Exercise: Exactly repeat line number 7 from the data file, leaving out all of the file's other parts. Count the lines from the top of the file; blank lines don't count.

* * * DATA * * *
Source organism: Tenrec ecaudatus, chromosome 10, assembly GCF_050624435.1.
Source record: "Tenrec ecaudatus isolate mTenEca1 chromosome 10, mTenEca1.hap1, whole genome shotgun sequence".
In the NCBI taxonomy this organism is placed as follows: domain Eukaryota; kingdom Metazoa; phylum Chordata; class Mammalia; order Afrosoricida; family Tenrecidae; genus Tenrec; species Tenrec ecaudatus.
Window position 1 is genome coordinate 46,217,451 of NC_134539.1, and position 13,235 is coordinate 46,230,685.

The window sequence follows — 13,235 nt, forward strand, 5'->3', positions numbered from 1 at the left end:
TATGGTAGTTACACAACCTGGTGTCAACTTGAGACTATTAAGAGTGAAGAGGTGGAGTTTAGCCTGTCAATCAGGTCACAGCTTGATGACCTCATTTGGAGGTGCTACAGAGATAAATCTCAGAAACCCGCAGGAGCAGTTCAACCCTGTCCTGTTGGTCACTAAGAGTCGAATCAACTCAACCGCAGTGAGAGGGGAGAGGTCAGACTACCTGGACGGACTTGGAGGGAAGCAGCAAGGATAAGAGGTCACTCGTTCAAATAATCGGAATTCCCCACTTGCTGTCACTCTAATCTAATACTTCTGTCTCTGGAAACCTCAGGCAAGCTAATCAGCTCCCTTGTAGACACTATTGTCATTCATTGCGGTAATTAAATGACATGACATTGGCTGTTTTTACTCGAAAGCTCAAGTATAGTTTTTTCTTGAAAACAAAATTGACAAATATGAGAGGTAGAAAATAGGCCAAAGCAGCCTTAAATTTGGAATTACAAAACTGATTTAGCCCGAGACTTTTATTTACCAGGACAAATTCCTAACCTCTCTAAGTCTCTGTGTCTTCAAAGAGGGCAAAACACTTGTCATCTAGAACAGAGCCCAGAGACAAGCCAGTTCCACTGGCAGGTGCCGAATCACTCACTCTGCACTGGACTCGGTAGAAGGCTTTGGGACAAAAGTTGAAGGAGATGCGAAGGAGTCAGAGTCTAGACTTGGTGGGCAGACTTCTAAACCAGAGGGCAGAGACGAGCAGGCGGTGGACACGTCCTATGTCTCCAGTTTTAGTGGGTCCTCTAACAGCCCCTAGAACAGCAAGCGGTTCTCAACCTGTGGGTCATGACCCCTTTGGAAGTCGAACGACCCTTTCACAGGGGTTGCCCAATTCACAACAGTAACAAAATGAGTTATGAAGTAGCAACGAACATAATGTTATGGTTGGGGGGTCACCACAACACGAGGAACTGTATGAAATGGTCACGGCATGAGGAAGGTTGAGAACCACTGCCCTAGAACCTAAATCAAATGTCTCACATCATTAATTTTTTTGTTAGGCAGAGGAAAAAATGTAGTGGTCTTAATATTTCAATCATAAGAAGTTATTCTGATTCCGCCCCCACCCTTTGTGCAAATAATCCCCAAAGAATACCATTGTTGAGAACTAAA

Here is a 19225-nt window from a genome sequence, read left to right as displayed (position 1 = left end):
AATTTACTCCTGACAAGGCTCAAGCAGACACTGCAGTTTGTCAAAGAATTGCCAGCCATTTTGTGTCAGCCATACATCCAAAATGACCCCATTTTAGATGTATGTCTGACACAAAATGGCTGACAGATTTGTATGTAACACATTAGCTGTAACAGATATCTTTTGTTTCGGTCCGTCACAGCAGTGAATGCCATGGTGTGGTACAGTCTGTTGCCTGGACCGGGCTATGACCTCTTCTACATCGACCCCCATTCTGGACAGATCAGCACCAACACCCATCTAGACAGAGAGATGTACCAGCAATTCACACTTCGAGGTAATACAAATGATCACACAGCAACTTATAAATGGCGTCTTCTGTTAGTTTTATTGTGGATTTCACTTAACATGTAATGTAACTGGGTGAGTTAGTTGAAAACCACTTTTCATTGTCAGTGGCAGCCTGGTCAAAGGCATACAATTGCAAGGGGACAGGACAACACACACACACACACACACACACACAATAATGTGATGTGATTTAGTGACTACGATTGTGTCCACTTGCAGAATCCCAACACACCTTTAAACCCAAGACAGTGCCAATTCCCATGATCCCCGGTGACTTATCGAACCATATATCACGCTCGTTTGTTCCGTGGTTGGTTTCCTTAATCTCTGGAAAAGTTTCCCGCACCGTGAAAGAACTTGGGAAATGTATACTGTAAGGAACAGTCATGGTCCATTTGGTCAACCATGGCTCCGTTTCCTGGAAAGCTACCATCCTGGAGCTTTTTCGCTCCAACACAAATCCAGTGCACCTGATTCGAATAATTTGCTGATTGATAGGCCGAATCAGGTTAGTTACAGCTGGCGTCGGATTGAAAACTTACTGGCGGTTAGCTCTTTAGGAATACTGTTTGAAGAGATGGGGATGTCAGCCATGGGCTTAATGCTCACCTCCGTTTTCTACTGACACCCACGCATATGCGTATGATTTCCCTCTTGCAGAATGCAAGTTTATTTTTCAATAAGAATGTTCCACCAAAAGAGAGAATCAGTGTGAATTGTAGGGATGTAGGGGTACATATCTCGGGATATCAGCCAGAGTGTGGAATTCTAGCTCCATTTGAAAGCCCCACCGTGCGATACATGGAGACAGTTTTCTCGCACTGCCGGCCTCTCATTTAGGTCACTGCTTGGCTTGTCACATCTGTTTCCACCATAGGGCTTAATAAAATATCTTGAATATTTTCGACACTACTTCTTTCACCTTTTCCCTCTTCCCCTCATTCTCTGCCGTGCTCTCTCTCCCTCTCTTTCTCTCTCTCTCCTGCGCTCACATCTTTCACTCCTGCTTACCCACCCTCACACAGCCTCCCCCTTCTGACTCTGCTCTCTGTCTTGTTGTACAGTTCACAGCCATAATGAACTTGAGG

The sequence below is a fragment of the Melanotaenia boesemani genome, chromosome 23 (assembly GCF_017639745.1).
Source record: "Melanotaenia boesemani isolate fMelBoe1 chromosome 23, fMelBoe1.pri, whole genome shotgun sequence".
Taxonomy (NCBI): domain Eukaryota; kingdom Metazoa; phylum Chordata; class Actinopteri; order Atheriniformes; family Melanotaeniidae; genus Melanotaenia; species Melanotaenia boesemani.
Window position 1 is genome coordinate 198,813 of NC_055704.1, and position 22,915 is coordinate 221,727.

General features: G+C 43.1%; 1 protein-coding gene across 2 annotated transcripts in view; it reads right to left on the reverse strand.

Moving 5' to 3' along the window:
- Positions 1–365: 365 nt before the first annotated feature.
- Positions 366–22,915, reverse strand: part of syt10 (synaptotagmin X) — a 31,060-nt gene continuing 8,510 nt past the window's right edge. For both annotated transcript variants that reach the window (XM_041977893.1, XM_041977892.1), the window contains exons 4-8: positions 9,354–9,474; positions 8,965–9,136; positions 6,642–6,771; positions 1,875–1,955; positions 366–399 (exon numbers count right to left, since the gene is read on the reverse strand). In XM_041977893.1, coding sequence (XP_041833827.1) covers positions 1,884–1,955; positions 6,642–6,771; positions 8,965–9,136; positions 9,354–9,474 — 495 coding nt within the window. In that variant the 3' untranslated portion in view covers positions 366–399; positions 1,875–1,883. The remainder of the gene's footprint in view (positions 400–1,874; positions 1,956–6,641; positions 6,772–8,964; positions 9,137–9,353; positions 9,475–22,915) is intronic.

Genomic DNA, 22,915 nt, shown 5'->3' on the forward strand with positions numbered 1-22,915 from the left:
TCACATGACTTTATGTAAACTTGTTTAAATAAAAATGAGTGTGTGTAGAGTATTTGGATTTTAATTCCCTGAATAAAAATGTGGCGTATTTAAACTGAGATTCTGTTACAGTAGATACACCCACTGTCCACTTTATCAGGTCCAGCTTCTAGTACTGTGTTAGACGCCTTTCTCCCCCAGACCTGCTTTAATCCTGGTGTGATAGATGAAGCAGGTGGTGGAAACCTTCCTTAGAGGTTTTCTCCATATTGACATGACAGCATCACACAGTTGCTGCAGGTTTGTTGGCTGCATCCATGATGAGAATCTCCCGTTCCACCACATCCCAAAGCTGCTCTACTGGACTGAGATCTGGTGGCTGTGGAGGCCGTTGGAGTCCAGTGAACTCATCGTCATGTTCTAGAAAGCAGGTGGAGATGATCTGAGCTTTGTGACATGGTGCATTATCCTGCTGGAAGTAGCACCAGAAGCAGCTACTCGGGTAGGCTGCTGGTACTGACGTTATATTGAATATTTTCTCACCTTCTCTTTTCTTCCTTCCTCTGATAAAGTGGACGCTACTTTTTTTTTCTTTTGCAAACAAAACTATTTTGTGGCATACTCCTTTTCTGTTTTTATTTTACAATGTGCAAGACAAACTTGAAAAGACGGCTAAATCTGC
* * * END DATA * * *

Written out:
Here is a 19225-nt window from a genome sequence, read left to right as displayed (position 1 = left end):